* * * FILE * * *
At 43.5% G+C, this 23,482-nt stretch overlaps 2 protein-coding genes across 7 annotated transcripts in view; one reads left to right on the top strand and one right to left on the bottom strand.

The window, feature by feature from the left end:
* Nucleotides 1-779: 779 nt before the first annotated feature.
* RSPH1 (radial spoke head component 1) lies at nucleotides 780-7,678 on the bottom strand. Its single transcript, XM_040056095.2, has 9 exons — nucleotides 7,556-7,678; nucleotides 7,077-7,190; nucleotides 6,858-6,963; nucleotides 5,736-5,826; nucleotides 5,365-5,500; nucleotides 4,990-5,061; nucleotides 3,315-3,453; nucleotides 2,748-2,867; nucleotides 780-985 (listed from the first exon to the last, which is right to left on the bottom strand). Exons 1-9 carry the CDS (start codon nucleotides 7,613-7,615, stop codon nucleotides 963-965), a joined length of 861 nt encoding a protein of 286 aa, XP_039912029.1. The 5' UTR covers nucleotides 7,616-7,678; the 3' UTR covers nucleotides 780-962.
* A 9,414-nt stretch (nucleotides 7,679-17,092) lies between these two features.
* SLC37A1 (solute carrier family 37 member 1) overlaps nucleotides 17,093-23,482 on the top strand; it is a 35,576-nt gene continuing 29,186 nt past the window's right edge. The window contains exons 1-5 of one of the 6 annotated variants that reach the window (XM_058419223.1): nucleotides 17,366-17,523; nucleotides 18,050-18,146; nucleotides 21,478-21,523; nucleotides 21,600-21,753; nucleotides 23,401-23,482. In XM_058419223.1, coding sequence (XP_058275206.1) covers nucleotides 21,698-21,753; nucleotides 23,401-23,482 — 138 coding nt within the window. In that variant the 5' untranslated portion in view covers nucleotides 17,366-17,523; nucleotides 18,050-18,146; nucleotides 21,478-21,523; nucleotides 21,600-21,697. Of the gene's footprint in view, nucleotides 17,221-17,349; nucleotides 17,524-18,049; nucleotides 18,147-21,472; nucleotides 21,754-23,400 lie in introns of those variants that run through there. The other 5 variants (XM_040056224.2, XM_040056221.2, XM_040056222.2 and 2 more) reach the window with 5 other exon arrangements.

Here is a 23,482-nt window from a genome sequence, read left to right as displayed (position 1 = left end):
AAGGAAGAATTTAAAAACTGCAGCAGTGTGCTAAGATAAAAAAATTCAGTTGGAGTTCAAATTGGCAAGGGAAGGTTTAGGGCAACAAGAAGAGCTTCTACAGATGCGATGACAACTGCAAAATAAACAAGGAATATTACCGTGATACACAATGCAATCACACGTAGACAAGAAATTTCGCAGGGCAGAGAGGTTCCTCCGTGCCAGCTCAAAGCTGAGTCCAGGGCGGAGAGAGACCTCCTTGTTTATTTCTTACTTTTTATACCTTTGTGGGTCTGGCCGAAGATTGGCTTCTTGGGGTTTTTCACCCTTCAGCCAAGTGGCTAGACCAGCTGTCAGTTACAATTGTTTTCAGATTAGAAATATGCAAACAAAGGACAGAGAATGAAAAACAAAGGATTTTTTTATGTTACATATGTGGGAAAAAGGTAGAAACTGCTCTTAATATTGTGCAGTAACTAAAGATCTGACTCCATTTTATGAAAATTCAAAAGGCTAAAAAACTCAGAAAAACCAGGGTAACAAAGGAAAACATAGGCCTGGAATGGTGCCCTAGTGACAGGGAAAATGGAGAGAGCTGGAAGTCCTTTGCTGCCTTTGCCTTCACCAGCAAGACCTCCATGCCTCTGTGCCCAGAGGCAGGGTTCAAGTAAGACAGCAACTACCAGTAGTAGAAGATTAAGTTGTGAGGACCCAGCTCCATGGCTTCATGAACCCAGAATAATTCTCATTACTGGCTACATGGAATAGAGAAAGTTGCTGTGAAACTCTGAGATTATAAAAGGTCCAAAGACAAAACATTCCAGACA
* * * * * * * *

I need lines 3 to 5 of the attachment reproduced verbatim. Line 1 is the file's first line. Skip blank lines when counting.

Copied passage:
* Nucleotides 1-779: 779 nt before the first annotated feature.
* RSPH1 (radial spoke head component 1) lies at nucleotides 780-7,678 on the bottom strand. Its single transcript, XM_040056095.2, has 9 exons — nucleotides 7,556-7,678; nucleotides 7,077-7,190; nucleotides 6,858-6,963; nucleotides 5,736-5,826; nucleotides 5,365-5,500; nucleotides 4,990-5,061; nucleotides 3,315-3,453; nucleotides 2,748-2,867; nucleotides 780-985 (listed from the first exon to the last, which is right to left on the bottom strand). Exons 1-9 carry the CDS (start codon nucleotides 7,613-7,615, stop codon nucleotides 963-965), a joined length of 861 nt encoding a protein of 286 aa, XP_039912029.1. The 5' UTR covers nucleotides 7,616-7,678; the 3' UTR covers nucleotides 780-962.
* A 9,414-nt stretch (nucleotides 7,679-17,092) lies between these two features.